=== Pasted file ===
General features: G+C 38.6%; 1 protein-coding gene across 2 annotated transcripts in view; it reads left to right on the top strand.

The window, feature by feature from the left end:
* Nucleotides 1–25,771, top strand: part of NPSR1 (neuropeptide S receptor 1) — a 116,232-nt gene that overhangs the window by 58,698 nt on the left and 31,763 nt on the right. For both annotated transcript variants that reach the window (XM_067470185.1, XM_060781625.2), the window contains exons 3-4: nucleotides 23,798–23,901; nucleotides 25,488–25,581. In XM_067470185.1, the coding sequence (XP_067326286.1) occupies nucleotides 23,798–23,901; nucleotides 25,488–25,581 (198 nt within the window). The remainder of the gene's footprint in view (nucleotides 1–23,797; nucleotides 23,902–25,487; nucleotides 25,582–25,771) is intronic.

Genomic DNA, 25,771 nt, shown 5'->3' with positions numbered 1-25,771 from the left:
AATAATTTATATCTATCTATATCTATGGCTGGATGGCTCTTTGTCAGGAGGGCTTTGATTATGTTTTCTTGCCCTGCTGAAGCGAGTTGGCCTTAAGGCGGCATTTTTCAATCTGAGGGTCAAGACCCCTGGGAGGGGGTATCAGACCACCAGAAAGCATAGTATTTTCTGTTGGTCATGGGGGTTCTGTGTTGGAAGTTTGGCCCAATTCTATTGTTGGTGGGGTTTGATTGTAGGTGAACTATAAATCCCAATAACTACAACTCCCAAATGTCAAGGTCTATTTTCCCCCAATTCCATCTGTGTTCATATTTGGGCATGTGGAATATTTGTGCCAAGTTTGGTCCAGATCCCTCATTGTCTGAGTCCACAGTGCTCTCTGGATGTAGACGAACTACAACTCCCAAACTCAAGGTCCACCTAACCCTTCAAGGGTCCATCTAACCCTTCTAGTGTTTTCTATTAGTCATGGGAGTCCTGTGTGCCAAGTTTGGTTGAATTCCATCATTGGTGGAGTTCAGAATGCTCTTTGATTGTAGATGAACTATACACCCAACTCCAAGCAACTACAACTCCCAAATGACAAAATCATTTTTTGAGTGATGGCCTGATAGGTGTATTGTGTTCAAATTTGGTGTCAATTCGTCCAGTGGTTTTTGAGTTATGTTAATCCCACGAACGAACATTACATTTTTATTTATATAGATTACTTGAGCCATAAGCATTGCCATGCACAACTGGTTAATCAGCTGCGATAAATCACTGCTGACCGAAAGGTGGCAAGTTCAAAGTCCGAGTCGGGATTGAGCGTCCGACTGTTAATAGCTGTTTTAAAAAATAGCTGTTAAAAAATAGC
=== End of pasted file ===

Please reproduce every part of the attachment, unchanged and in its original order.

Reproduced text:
General features: G+C 38.6%; 1 protein-coding gene across 2 annotated transcripts in view; it reads left to right on the top strand.

The window, feature by feature from the left end:
* Nucleotides 1–25,771, top strand: part of NPSR1 (neuropeptide S receptor 1) — a 116,232-nt gene that overhangs the window by 58,698 nt on the left and 31,763 nt on the right. For both annotated transcript variants that reach the window (XM_067470185.1, XM_060781625.2), the window contains exons 3-4: nucleotides 23,798–23,901; nucleotides 25,488–25,581. In XM_067470185.1, the coding sequence (XP_067326286.1) occupies nucleotides 23,798–23,901; nucleotides 25,488–25,581 (198 nt within the window). The remainder of the gene's footprint in view (nucleotides 1–23,797; nucleotides 23,902–25,487; nucleotides 25,582–25,771) is intronic.

Genomic DNA, 25,771 nt, shown 5'->3' with positions numbered 1-25,771 from the left:
AATAATTTATATCTATCTATATCTATGGCTGGATGGCTCTTTGTCAGGAGGGCTTTGATTATGTTTTCTTGCCCTGCTGAAGCGAGTTGGCCTTAAGGCGGCATTTTTCAATCTGAGGGTCAAGACCCCTGGGAGGGGGTATCAGACCACCAGAAAGCATAGTATTTTCTGTTGGTCATGGGGGTTCTGTGTTGGAAGTTTGGCCCAATTCTATTGTTGGTGGGGTTTGATTGTAGGTGAACTATAAATCCCAATAACTACAACTCCCAAATGTCAAGGTCTATTTTCCCCCAATTCCATCTGTGTTCATATTTGGGCATGTGGAATATTTGTGCCAAGTTTGGTCCAGATCCCTCATTGTCTGAGTCCACAGTGCTCTCTGGATGTAGACGAACTACAACTCCCAAACTCAAGGTCCACCTAACCCTTCAAGGGTCCATCTAACCCTTCTAGTGTTTTCTATTAGTCATGGGAGTCCTGTGTGCCAAGTTTGGTTGAATTCCATCATTGGTGGAGTTCAGAATGCTCTTTGATTGTAGATGAACTATACACCCAACTCCAAGCAACTACAACTCCCAAATGACAAAATCATTTTTTGAGTGATGGCCTGATAGGTGTATTGTGTTCAAATTTGGTGTCAATTCGTCCAGTGGTTTTTGAGTTATGTTAATCCCACGAACGAACATTACATTTTTATTTATATAGATTACTTGAGCCATAAGCATTGCCATGCACAACTGGTTAATCAGCTGCGATAAATCACTGCTGACCGAAAGGTGGCAAGTTCAAAGTCCGAGTCGGGATTGAGCGTCCGACTGTTAATAGCTGTTTTAAAAAATAGCTGTTAAAAAATAGC